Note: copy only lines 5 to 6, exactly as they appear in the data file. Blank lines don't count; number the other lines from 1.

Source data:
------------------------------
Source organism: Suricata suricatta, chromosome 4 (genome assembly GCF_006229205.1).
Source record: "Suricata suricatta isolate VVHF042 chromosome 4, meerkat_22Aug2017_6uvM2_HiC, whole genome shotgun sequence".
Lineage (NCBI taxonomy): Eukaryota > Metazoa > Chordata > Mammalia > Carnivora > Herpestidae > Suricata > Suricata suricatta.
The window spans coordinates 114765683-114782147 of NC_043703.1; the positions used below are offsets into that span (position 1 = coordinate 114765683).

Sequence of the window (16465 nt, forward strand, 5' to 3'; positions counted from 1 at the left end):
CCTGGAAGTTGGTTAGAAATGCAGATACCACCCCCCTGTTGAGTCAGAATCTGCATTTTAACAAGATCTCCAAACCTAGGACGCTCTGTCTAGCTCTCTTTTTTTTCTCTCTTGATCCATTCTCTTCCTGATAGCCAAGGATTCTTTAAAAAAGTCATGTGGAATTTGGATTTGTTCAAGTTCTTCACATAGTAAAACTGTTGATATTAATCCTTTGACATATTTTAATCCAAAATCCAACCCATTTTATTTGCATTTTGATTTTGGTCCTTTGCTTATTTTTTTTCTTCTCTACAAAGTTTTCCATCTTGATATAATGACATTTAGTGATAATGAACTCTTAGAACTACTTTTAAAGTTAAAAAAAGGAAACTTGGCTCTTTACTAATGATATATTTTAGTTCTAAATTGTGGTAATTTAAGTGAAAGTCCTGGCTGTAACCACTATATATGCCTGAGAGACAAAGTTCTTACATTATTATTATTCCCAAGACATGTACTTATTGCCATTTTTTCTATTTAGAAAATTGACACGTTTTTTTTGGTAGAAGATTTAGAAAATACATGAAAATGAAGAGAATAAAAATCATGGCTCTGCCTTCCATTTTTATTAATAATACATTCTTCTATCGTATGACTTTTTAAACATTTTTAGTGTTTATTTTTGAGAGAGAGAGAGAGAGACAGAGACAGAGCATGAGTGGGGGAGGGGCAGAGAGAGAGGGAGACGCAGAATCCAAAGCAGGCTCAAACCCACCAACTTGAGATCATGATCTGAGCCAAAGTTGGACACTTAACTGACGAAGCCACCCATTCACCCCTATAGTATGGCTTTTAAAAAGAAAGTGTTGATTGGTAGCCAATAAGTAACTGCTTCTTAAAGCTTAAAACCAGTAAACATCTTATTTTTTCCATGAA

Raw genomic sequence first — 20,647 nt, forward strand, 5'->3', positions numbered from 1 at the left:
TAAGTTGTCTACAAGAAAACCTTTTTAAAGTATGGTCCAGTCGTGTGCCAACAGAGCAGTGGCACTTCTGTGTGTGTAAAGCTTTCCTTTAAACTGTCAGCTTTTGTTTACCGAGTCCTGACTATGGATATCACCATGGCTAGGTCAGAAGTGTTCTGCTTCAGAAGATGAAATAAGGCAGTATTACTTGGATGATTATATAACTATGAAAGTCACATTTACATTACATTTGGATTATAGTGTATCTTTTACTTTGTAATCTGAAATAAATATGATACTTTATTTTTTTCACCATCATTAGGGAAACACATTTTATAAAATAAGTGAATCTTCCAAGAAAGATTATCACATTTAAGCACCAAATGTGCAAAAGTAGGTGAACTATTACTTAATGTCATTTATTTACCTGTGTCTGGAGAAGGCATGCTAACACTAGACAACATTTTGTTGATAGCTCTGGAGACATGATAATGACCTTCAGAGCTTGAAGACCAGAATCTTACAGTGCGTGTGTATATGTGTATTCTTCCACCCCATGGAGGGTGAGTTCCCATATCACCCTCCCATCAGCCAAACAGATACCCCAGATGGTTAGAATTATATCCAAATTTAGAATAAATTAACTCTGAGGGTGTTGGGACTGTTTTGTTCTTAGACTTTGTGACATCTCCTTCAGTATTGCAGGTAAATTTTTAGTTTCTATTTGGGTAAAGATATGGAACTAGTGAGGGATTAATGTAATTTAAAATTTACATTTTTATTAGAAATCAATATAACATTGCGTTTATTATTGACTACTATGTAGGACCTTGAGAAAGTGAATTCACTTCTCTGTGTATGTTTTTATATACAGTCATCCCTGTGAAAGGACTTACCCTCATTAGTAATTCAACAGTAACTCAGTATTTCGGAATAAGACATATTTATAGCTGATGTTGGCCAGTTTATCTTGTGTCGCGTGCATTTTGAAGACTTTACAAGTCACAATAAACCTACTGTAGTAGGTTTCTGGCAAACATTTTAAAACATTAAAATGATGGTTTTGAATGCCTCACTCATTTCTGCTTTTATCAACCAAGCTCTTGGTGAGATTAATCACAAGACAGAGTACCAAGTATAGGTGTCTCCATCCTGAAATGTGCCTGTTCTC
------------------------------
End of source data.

Sequence of the window (16465 nt, forward strand, 5' to 3'; positions counted from 1 at the left end):
CCTGGAAGTTGGTTAGAAATGCAGATACCACCCCCCTGTTGAGTCAGAATCTGCATTTTAACAAGATCTCCAAACCTAGGACGCTCTGTCTAGCTCTCTTTTTTTTCTCTCTTGATCCATTCTCTTCCTGATAGCCAAGGATTCTTTAAAAAAGTCATGTGGAATTTGGATTTGTTCAAGTTCTTCACATAGTAAAACTGTTGATATTAATCCTTTGACATATTTTAATCCAAAATCCAACCCATTTTATTTGCATTTTGATTTTGGTCCTTTGCTTATTTTTTTTCTTCTCTACAAAGTTTTCCATCTTGATATAATGACATTTAGTGATAATGAACTCTTAGAACTACTTTTAAAGTTAAAAAAAGGAAACTTGGCTCTTTACTAATGATATATTTTAGTTCTAAATTGTGGTAATTTAAGTGAAAGTCCTGGCTGTAACCACTATATATGCCTGAGAGACAAAGTTCTTACATTATTATTATTCCCAAGACATGTACTTATTGCCATTTTTTCTATTTAGAAAATTGACACGTTTTTTTTGGTAGAAGATTTAGAAAATACATGAAAATGAAGAGAATAAAAATCATGGCTCTGCCTTCCATTTTTATTAATAATACATTCTTCTATCGTATGACTTTTTAAACATTTTTAGTGTTTATTTTTGAGAGAGAGAGAGAGAGACAGAGACAGAGCATGAGTGGGGGAGGGGCAGAGAGAGAGGGAGACGCAGAATCCAAAGCAGGCTCAAACCCACCAACTTGAGATCATGATCTGAGCCAAAGTTGGACACTTAACTGACGAAGCCACCCATTCACCCCTATAGTATGGCTTTTAAAAAGAAAGTGTTGATTGGTAGCCAATAAGTAACTGCTTCTTAAAGCTTAAAACCAGTAAACATCTTATTTTTTCCATGAA